Washington (CNN) -- While he's not on the ballot, George W. Bush is still vital to the midterm election as far as the nation's top Democrat is concerned.
President Obama has made a point recently to invoke Bush's name in what many say is a calculated effort to remind voters of the previous administration's economic policies, which Democrats argue led to the worst recession in modern history.
On Monday, the president told those attending a Democratic fundraiser in Atlanta, Georgia, that the GOP has not distinguished itself from Bush.
"They have not come up with a single solitary, new idea to address the challenges of the American people," Obama said. "They don't have a single idea that's different from George Bush's ideas ... not one."
That sentiment was echoed once again on Wednesday during a speech before the AFL-CIO and at a fundraiser in Chicago, Illinois, a day later.
"They haven't come out with a single solitary idea that is different from policies that held sway for eight years before Democrats took over," Obama said Thursday. "Not a single policy difference that's discernable from [George W.] Bush. Not one."
Since taking office, Obama has largely referred to the "previous administration" or the "Republican control for the past eight years" in place of saying the name "Bush."
So why the recent surge in Bush-bashing? It may have something to do with polls.
A Quinnipiac University poll, taken July 13-19, asked 2,181 registered voters: "Who do you blame more for the current condition of the U.S. economy: former President George W. Bush or President Barack Obama?"
Fifty-three percent said Bush; 25 percent said Obama; 21 percent said either neither, both or unsure.
Perhaps the most stark example of why Bush's name is now a part of Obama's stump speech comes from a poll by the Benenson Strategy Group, the president's chief polling firm. The poll was taken for Third Way, a moderate think tank.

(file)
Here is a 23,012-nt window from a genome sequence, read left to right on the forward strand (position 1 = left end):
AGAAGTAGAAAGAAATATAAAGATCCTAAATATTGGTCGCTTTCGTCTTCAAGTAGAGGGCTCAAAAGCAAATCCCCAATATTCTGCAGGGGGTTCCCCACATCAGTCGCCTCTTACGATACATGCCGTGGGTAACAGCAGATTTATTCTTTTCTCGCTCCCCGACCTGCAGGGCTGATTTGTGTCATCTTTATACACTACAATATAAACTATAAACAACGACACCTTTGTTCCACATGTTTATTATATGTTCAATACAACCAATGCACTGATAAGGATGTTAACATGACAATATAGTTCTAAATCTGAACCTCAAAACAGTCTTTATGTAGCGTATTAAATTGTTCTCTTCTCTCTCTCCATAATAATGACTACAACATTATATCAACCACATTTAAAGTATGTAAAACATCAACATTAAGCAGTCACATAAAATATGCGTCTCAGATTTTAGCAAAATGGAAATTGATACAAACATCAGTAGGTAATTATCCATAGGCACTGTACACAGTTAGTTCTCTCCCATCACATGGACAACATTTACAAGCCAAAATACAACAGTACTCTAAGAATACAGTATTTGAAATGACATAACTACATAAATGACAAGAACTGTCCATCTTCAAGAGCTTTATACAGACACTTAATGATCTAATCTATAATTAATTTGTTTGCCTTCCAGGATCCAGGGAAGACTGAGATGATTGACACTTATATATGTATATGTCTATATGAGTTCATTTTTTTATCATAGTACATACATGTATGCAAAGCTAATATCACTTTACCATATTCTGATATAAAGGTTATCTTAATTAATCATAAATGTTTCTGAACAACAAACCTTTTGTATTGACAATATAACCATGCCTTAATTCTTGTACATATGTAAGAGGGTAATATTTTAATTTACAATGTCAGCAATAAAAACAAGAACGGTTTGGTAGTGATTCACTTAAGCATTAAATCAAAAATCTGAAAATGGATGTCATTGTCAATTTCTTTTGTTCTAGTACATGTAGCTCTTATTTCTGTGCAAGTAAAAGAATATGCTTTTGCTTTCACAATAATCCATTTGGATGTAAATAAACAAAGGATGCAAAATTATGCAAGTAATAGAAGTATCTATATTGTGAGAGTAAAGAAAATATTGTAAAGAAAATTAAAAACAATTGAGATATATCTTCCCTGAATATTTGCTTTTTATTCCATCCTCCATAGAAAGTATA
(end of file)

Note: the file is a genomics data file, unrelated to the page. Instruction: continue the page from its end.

Conducted June 19-22 of 1,100 likely voters, the poll found that Bush's economic principles are "almost universally rejected" by a large margin -- and merely bringing up Bush's name causes a swing in attitudes.
When respondents were asked whether they would prefer a candidate who "will stick with President Barack Obama's economic policies" or "one who will return to President George W. Bush's economic policies," the result was a 15-point advantage for the Obama approach.
"President Bush is the key here," said Sean Gibbons of Third Way. "If you enter President Bush's name into the equation and ask people when they're making a choice at the polls between going forward with President Obama's economic agenda or voting for a candidate who will pursue similar economic ideas as President Bush, Obama runs the table by 49 points. That is extraordinary."
Conservatives fare better when one of the poll questions pitted generic conservative ideas on the economy to those of the Obama administration. It showed that a majority "actually favor conservative ideas," Gibbons said, adding that "if you don't use President Bush's name, the whole thing flips."
Republicans, meanwhile, discredit the notion that invoking Bush will change the outcome of the election.
"Democrats can keep talking about the [Bush administration], but they'll do so in vain," said Republican National Committee spokesman Doug Heye. "Voters are concerned with the here and now, which means a job market that has atrophied and foreclosures on the rise while the Democrats who control Washington pass a stimulus bill no one wanted."
Oregon Republican Greg Walden, the deputy chairman of the National Republican Congressional Committee, has said that Democrats can "spin, they can sing, they can dance naked in the streets to say it's about Bush, but he's neither in the White House nor on the ballot."
Texas GOP Rep. Pete Sessions, who chairs the campaign committee, told reporters in July that Republican candidates already "have their footing" in their races and noted that the former president has not participated in any political activities since he left office.
"He has not been involved. He does not do fundraisers. He's said to us 'I'm not interested in doing it' and that's goes back to the day he left," Sessions added.
CNN's Deirdre Walsh contributed to this report.